Rhode Island’s pension system for general state employees was 57 percent funded as of June 30. The teachers’ system was 59.6 percent funded as of June 30.


Photo credit: “Flag-map of Rhode Island” by Darwinek – self-made using Image:Flag of Rhode Island.svg and Image:USA Rhode Island location map.svg. Licensed under CC BY-SA 3.0 via Wikimedia Commons

Rhode Island Pension Investment Board Reviews Hedge Fund In Closed-Door Meeting

Rhode Island flag and mapRhode Island governor-elect Gina Raimondo and the state Investment Commission held a closed-door meeting last week to review a particular hedge fund, Mason Capital, in which $61.7 million of pension money is currently invested.

The exact reason for the meeting, and what was said during, is unknown because the session was exempt from the state’s Open Meetings Law.

The minutes of the meeting are sealed to “protect the interest of the state’s pension fund”, according to a Raimondo spokesman,

More from the Providence Journal:

Asked to explain [the meeting], Raimondo spokesman Ashley Gingerella-O’Shea drew attention to the exemption that the state’s Open Meetings Law provides for any “matter related to the question of the investment of public funds where the premature disclosure would adversely affect the public interest.”

The state has had an investment in Mason Capital since January 2012 that has increased in value by an average of 1.02 percent per year in the nearly three years since, according to an Oct. 31 report to the investment commission.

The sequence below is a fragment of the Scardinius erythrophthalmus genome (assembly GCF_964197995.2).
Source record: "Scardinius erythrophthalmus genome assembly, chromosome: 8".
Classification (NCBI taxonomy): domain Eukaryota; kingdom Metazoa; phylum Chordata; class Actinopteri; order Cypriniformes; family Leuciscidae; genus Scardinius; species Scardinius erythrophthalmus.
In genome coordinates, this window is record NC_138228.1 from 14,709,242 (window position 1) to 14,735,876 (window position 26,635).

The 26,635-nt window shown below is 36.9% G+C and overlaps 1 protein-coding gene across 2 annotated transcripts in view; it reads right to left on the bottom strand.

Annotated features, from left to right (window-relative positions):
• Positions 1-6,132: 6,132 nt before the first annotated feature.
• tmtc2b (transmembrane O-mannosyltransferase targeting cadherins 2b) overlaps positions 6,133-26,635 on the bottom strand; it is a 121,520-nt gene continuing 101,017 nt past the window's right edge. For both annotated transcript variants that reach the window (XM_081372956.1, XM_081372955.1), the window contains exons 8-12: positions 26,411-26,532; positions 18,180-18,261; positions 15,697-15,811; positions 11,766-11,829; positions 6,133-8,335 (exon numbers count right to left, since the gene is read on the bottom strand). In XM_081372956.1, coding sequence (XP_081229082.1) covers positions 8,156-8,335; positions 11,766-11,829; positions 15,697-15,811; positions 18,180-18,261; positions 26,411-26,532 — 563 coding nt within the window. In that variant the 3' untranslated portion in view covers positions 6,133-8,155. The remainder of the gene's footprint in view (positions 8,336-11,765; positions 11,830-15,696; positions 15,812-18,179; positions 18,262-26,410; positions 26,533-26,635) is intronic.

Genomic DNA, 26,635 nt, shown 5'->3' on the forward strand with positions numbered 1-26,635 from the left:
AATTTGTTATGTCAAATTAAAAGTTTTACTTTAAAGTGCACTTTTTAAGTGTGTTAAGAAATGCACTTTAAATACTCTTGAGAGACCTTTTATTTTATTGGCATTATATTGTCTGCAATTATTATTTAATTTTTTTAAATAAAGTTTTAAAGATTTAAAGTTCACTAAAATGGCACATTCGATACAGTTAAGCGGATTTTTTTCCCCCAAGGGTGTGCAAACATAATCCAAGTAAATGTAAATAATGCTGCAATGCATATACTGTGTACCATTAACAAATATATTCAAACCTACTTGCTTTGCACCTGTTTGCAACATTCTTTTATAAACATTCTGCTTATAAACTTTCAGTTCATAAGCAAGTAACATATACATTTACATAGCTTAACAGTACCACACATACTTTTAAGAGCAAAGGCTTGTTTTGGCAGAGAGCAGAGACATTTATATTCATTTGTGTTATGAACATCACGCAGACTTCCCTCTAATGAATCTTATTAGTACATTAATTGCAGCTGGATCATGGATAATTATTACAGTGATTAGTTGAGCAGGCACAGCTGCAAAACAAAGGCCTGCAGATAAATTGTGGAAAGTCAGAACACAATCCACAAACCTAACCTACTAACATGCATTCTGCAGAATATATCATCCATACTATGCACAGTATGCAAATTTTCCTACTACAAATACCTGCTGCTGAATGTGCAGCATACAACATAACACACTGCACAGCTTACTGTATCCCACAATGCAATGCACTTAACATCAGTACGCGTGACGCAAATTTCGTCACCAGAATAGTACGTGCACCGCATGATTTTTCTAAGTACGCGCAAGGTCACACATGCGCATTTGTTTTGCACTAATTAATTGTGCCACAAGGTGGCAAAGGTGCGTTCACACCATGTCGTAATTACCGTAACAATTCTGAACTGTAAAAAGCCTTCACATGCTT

It was one of the hedge funds in which Raimondo, a former venture capitalist, invested an overall $1.176 billion in a controversial shift in strategy that figured prominently during her heated primary and general election campaigns. Her opponents keyed their criticism to the sharp increase in state-paid investment fees since she took office.

When pressed, Gingerella-O’Shea sent a further statement on Monday that said the investment commission “reviewed the calendar year-to-date performance” of all of the state’s hedge fund investments during the open portion of last Wednesday’s meeting.


But a review of the last online Investment Commission report indicates the value of the state’s investment in Mason Capital dropped by about $4.7 million during October, from $66.4 million to $61,751,634.

While the market value of some of the state’s other “global equity hedge funds” dropped in October, none dropped this much.

The closed portion of the meeting was only a segment of a larger, open-to-the-public discussion on the year-to-date performance of the pension system’s hedge fund investments.

The Mason Capital fund returned around 1.02 percent annually over the last three years. Meanwhile, the state pension system’s hedge fund portfolio has averaged returned of 6.9 percent over the same time period.